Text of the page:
Two Ukrainian soldiers speak about their limb loss as Minnesota nonprofit helps them heal
The home, in a quiet Dayton neighborhood in the north metro, is a gathering place — a kind of enclave.
“I’m very glad to come here to America,” says Max Shevchenko, who says he’s a senior lieutenant in the Ukrainian Army. “To see this program, and what it does to people.”
There are now five limb-loss wounded Ukrainian soldiers staying here.
On Saturday evening, they were sharing a traditional meal — while not mincing words about their injuries — or the fighting against Russian forces.
Two of the soldiers spoke with 5 EYEWITNESS NEWS with the help of a translator.
“A shelling came… there was a missile coming from a tank,” recalls Andrii Bezuhyli, a 26-year-old Ukrainian Army medic.
He says his lower left leg was shattered in March, during a battle in Mariupol.
“When the shelling came, I was… my limb was all in pieces, but most of it was still in place,” Bezuhyli says.
Shevchenko says his left leg was mutilated below the knee during an air strike near the Russian border.
It happened on Feb. 24, the first day of fighting.
He says the attack left several friends dead.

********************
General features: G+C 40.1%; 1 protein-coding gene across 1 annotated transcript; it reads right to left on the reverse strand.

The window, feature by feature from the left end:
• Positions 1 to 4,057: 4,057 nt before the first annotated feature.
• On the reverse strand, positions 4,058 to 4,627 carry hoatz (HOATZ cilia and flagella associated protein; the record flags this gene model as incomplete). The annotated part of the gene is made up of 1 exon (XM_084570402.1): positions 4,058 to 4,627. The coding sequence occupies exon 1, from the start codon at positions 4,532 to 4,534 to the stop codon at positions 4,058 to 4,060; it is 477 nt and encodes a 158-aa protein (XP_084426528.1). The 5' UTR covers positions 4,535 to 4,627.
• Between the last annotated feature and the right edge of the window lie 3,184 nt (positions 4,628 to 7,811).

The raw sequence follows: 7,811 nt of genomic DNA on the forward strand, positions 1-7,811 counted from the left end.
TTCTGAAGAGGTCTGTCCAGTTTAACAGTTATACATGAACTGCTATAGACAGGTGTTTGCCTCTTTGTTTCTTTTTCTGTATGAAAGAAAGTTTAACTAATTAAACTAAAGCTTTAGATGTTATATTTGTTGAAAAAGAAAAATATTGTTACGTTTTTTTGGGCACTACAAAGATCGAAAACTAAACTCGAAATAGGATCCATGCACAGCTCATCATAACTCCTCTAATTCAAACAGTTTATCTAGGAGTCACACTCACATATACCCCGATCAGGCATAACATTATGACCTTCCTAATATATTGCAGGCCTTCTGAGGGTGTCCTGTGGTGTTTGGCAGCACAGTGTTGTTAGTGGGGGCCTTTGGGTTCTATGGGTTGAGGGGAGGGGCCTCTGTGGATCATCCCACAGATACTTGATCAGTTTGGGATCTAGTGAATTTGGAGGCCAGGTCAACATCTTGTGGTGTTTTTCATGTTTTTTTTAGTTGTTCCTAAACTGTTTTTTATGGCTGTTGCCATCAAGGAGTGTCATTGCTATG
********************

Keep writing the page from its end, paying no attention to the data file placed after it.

“I was wounded during a missile attack,” Shevchenko remembers. “We were in our positions patrolling and on the same day the war started, the attack came.”
Bitter and difficult memories.
But now, a time of healing.
Nearly two weeks ago, the soldiers were given a heroes’ welcome at MSP.
The Protez Foundation, a Minneapolis nonprofit, flew the group to Minnesota, and is providing them with artificial limbs.
All free of charge — part of its “Prosthetics for Ukrainians” project.
The effort includes field exercises at a University of Minnesota running track, along with periodic fittings.
“It’s a very unusual experience, especially at first,” Shevchenko says. “It’s way better to have at least something like this than to be walking with crutches.”
As they recover, both men say they appreciate the military aid coming to Ukraine from the United States.
Still, they worry about being outgunned by Russian forces.
“Especially we don’t have enough artillery to defend our positions and to moving forward with this war, even with all the aid that’s coming,” Shevchenko notes. “Our technology is pretty old as well, and we don’t have such technology or machinery in the war.”
The Protez Foundation says it’s just getting started.
They say another six wounded soldiers are scheduled to arrive in September.
Just this past Wednesday, the nonprofit began fittings for a 9-year-old Ukrainian boy in need of a prosthetic arm.
All those fittings happening at the Limb Lab, an prosthetic and orthotic provider in Minneapolis.
All five soldiers remain on active duty.
It’s unclear what their roles will be when they return to Ukraine.
The group will be guests of honor at the Ukrainian-American Center on Sunday.
They’re due to return home on Aug. 13.
Bezuhyli says his country will continue to fight.
“Ukraine is a nation that will fight to the last drop of their blood,” he says. “They will not turn their backs on their country. They will never give up. They will fight to the last second, until they win.”
You can find more information about the Protez Foundation here.